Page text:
In this article I’ll briefly describe how I’m managing my code (configs, scripts, etc.) between my workstation and my virtual private server playground. I will try to point out where I’m using simple solutions instead of enterprise-appropriate ones.

To automate the workflow, I am using:

  • Docker – to run services in sandboxed networks, without their dependencies
  • Git – for proper version control of my code
  • Cronie – for simple (cronie is a light weight cron implementation) scheduling (with enterprise alternatives)
  • Puppet – for file orchestration and integrity monitoring
  • First of all, I need a code repository with the ability to control versions and to review commits. Git seems the most appropriate as it is easy to configure and is available by default in my Linux distribution (Gentoo). It is also available in more common enterprise Linux choices, like RHEL, SLES or Debian.
    It is highly recommended to generate a key pair to use key-based authentication with the Git server, or to be precise – with the ssh daemon running there. Use ssh-keygen to generate the key pair (comes with the openssh package). From there, copy the public key (the one ending in .pub) and place it in Git user’s ~/.ssh/authorized_keys.

    Since there’s plenty of guides available about setting up a Git repository, I will not describe this in detail here. What I did briefly was a –bare init for configs.git and scripts.git on the server, while on the client side, I’ve added two remotes over ssh with a custom port:

    git remote add ssh://git@rzski.com:9999/path/to/configs.git
    git remote add ssh://git@rzski.com:9999/path/to/scripts.git

    This allowed me to push all my files after aggregating their copies in one directory, and then pull it on my workstation. Now I can edit files locally and push them to the central repository on the server:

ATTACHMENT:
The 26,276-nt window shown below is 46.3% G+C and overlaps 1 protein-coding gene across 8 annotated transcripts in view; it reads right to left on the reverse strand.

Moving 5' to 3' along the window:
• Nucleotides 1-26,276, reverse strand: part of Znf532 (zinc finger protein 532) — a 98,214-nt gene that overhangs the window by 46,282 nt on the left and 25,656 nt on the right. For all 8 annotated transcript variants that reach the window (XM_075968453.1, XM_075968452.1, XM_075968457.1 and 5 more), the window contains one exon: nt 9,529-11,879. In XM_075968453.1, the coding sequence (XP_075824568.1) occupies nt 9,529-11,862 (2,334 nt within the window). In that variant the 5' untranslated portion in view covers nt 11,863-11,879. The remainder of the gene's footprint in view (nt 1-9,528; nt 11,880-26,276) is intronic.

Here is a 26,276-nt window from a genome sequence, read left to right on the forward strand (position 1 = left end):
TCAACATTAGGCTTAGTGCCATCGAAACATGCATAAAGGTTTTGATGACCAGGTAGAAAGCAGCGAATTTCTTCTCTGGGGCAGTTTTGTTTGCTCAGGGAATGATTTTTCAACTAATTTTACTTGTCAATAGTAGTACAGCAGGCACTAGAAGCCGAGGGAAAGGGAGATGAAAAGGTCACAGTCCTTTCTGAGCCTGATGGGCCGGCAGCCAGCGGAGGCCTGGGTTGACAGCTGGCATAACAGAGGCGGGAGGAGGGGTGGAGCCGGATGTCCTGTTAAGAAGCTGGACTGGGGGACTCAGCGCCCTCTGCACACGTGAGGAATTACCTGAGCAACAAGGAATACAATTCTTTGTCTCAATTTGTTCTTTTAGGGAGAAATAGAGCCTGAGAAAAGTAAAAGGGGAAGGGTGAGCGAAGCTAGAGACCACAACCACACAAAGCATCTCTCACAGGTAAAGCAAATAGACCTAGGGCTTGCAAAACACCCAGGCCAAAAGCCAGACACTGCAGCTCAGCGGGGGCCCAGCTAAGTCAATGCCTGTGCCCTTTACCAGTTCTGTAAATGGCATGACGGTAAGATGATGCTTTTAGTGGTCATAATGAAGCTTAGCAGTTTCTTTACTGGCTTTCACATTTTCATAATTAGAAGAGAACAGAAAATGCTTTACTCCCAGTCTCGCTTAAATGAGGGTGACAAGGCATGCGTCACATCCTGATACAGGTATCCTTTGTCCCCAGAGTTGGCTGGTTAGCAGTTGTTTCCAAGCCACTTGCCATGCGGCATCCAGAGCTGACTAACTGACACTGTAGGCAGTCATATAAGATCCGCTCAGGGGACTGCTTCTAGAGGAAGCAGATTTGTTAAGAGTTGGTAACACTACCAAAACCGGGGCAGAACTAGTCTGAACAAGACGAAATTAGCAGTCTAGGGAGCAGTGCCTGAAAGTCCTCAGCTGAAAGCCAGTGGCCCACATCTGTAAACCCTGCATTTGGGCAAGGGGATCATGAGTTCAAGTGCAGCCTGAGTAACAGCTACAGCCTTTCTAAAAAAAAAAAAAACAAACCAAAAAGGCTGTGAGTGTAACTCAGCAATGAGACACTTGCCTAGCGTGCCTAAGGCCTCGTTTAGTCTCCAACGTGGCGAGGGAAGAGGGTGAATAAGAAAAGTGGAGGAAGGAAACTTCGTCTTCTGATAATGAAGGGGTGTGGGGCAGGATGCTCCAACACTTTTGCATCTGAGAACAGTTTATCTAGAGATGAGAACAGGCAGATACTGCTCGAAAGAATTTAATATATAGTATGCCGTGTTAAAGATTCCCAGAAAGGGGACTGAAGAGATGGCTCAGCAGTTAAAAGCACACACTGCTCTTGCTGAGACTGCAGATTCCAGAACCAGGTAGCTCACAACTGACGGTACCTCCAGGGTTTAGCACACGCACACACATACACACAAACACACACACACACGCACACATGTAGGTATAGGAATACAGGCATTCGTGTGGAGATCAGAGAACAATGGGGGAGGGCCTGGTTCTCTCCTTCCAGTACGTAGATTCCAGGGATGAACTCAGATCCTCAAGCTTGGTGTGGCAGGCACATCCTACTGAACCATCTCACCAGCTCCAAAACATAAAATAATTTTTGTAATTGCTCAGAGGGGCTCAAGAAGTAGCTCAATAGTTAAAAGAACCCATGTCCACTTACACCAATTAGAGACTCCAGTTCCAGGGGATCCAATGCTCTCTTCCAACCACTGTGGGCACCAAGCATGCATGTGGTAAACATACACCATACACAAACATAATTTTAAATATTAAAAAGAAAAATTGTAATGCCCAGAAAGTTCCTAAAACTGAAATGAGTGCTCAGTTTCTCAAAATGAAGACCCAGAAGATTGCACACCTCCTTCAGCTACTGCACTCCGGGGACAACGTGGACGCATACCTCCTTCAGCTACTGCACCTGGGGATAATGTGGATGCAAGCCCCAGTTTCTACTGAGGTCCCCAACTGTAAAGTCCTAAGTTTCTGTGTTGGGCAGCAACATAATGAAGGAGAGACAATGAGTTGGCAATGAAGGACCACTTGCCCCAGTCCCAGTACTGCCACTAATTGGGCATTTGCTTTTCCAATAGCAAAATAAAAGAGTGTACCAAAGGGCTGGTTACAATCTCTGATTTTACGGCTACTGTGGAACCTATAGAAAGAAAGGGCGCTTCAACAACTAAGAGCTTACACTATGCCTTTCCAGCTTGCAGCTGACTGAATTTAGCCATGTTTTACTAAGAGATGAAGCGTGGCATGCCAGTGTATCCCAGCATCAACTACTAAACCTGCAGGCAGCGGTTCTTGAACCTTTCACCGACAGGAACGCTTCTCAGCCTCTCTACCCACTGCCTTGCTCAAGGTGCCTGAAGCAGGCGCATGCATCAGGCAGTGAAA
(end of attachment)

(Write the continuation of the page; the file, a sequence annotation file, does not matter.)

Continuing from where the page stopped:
% echo "# End of file" >> configs/ntpd/ntp.conf
    % git add configs/ntpd/ntp.conf
    % git commit -m "configs: for the purpose of the article"
    [master 3a26138] configs: for the purpose of the article
    1 file changed, 1 insertion(+)
    % git push configs master
    Enumerating objects: 16, done.
    Counting objects: 100% (16/16), done.
    Delta compression using up to 8 threads
    Compressing objects: 100% (9/9), done.
    Writing objects: 100% (11/11), 1.29 KiB | 1.29 MiB/s, done.
    Total 11 (delta 3), reused 0 (delta 0)
    To ssh://rzski.com:9999/path/to/configs.git
    c5858d0..3a26138 master -> configs


    Time to set up Puppet to grab the files from the Git repository and push them to chosen environments. For simplicity, I’m using a single environment (production) here. Puppet needs a server (master) and an agent to provide the file orchestration and integrity monitoring functionality. It also needs a connector to grab files from Git and use them as source for modules. There are many ways to integrate Git and Puppet, such as:

  • Puppet Enterprise (PE) + PE Code Manager (obsoleting or r10k)
  • Puppet Enterprise (PE) + PE Bolt running scripts
  • git pull command scheduled to run in the Puppet external mount every minute (or so) by cronie